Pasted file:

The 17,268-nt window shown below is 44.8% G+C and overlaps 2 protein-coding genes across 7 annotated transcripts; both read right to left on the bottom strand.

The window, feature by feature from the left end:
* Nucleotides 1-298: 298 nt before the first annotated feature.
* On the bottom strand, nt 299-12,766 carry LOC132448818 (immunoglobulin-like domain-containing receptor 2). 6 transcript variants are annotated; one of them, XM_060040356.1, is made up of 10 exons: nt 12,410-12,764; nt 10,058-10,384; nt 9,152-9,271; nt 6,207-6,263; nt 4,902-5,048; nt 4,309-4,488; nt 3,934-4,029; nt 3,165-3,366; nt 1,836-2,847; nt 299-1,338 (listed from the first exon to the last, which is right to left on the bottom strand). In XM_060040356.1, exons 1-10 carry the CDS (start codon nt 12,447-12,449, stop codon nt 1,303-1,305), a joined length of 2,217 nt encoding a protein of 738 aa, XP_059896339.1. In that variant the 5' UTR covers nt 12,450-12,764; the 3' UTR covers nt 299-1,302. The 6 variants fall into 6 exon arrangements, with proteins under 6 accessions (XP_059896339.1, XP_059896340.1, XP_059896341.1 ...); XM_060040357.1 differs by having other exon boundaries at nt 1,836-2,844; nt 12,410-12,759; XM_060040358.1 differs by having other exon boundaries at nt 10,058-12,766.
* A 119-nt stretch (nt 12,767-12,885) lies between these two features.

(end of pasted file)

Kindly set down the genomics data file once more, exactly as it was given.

The 17,268-nt window shown below is 44.8% G+C and overlaps 2 protein-coding genes across 7 annotated transcripts; both read right to left on the bottom strand.

The window, feature by feature from the left end:
* Nucleotides 1-298: 298 nt before the first annotated feature.
* On the bottom strand, nt 299-12,766 carry LOC132448818 (immunoglobulin-like domain-containing receptor 2). 6 transcript variants are annotated; one of them, XM_060040356.1, is made up of 10 exons: nt 12,410-12,764; nt 10,058-10,384; nt 9,152-9,271; nt 6,207-6,263; nt 4,902-5,048; nt 4,309-4,488; nt 3,934-4,029; nt 3,165-3,366; nt 1,836-2,847; nt 299-1,338 (listed from the first exon to the last, which is right to left on the bottom strand). In XM_060040356.1, exons 1-10 carry the CDS (start codon nt 12,447-12,449, stop codon nt 1,303-1,305), a joined length of 2,217 nt encoding a protein of 738 aa, XP_059896339.1. In that variant the 5' UTR covers nt 12,450-12,764; the 3' UTR covers nt 299-1,302. The 6 variants fall into 6 exon arrangements, with proteins under 6 accessions (XP_059896339.1, XP_059896340.1, XP_059896341.1 ...); XM_060040357.1 differs by having other exon boundaries at nt 1,836-2,844; nt 12,410-12,759; XM_060040358.1 differs by having other exon boundaries at nt 10,058-12,766.
* A 119-nt stretch (nt 12,767-12,885) lies between these two features.